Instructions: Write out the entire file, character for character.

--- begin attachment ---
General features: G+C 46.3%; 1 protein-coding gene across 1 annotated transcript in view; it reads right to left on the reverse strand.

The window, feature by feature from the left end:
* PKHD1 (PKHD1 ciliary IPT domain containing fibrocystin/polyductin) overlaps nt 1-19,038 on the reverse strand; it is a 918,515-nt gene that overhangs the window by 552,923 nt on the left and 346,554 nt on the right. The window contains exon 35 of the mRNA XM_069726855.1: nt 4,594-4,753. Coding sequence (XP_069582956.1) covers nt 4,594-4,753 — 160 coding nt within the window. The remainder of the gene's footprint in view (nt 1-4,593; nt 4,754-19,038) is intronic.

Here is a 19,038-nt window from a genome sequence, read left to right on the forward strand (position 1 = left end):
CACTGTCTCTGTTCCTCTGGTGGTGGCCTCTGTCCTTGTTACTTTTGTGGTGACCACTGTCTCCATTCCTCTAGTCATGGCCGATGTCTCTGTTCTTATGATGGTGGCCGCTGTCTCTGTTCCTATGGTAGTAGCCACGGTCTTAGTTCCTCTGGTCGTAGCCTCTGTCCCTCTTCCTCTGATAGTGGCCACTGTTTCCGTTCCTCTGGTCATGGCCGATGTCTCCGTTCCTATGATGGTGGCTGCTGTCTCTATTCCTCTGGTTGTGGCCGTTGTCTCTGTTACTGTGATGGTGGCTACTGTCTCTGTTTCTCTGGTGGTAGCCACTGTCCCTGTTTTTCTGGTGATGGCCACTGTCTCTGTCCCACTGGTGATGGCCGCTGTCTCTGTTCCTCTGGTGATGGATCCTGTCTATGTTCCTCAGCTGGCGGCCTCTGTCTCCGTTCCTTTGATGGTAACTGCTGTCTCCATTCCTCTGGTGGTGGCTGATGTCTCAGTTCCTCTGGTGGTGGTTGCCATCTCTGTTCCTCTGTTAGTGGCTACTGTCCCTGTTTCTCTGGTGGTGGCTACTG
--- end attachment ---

General features: G+C 46.3%; 1 protein-coding gene across 1 annotated transcript in view; it reads right to left on the reverse strand.

The window, feature by feature from the left end:
* PKHD1 (PKHD1 ciliary IPT domain containing fibrocystin/polyductin) overlaps nt 1-19,038 on the reverse strand; it is a 918,515-nt gene that overhangs the window by 552,923 nt on the left and 346,554 nt on the right. The window contains exon 35 of the mRNA XM_069726855.1: nt 4,594-4,753. Coding sequence (XP_069582956.1) covers nt 4,594-4,753 — 160 coding nt within the window. The remainder of the gene's footprint in view (nt 1-4,593; nt 4,754-19,038) is intronic.

Here is a 19,038-nt window from a genome sequence, read left to right on the forward strand (position 1 = left end):
CACTGTCTCTGTTCCTCTGGTGGTGGCCTCTGTCCTTGTTACTTTTGTGGTGACCACTGTCTCCATTCCTCTAGTCATGGCCGATGTCTCTGTTCTTATGATGGTGGCCGCTGTCTCTGTTCCTATGGTAGTAGCCACGGTCTTAGTTCCTCTGGTCGTAGCCTCTGTCCCTCTTCCTCTGATAGTGGCCACTGTTTCCGTTCCTCTGGTCATGGCCGATGTCTCCGTTCCTATGATGGTGGCTGCTGTCTCTATTCCTCTGGTTGTGGCCGTTGTCTCTGTTACTGTGATGGTGGCTACTGTCTCTGTTTCTCTGGTGGTAGCCACTGTCCCTGTTTTTCTGGTGATGGCCACTGTCTCTGTCCCACTGGTGATGGCCGCTGTCTCTGTTCCTCTGGTGATGGATCCTGTCTATGTTCCTCAGCTGGCGGCCTCTGTCTCCGTTCCTTTGATGGTAACTGCTGTCTCCATTCCTCTGGTGGTGGCTGATGTCTCAGTTCCTCTGGTGGTGGTTGCCATCTCTGTTCCTCTGTTAGTGGCTACTGTCCCTGTTTCTCTGGTGGTGGCTACTG